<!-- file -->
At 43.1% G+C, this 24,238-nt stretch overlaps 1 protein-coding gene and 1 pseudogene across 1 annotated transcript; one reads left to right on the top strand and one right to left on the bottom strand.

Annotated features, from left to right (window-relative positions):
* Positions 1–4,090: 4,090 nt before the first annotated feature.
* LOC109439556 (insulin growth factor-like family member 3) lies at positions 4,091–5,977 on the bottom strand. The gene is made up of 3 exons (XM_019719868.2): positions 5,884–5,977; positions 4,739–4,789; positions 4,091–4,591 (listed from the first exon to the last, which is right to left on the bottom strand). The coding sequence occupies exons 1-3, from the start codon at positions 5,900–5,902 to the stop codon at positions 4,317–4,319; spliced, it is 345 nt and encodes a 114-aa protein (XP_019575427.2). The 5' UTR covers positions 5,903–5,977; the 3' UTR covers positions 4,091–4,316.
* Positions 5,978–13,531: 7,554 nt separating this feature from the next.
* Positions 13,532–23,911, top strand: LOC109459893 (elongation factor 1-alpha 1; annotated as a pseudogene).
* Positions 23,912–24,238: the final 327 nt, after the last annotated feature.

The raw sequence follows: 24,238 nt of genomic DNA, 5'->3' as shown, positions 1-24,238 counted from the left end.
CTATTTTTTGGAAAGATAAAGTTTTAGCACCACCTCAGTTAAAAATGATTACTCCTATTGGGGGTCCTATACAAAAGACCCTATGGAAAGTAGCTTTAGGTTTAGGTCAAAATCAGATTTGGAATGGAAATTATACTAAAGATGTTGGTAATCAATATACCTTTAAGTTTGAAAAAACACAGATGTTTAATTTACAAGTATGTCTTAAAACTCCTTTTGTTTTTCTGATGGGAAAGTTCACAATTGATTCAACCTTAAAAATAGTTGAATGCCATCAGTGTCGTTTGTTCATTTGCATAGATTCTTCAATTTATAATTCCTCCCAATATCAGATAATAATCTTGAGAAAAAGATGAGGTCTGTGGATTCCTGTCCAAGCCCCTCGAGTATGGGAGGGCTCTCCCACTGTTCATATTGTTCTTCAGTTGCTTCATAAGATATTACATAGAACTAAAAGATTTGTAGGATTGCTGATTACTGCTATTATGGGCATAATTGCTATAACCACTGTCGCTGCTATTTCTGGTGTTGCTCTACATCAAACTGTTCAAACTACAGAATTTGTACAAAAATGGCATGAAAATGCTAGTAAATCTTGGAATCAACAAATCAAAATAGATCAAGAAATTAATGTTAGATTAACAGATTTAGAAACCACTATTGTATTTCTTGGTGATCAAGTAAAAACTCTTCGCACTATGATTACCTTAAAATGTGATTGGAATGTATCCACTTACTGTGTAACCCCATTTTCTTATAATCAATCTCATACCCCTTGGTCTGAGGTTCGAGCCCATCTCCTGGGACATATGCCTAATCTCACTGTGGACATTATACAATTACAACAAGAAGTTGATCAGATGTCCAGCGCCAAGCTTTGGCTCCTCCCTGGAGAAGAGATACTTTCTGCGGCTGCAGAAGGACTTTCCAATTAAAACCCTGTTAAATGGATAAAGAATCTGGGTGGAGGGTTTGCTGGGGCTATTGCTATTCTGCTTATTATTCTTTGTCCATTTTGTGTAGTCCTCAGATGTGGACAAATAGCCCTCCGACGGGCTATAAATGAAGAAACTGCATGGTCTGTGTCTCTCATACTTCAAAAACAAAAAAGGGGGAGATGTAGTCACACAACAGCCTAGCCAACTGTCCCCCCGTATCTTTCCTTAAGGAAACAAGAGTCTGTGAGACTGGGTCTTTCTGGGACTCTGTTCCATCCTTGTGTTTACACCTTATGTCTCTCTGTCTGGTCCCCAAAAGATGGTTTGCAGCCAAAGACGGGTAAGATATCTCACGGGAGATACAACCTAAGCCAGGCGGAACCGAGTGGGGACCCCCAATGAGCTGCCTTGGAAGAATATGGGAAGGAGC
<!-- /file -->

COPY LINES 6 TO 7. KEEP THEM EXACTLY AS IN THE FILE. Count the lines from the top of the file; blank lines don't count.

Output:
* Positions 13,532–23,911, top strand: LOC109459893 (elongation factor 1-alpha 1; annotated as a pseudogene).
* Positions 23,912–24,238: the final 327 nt, after the last annotated feature.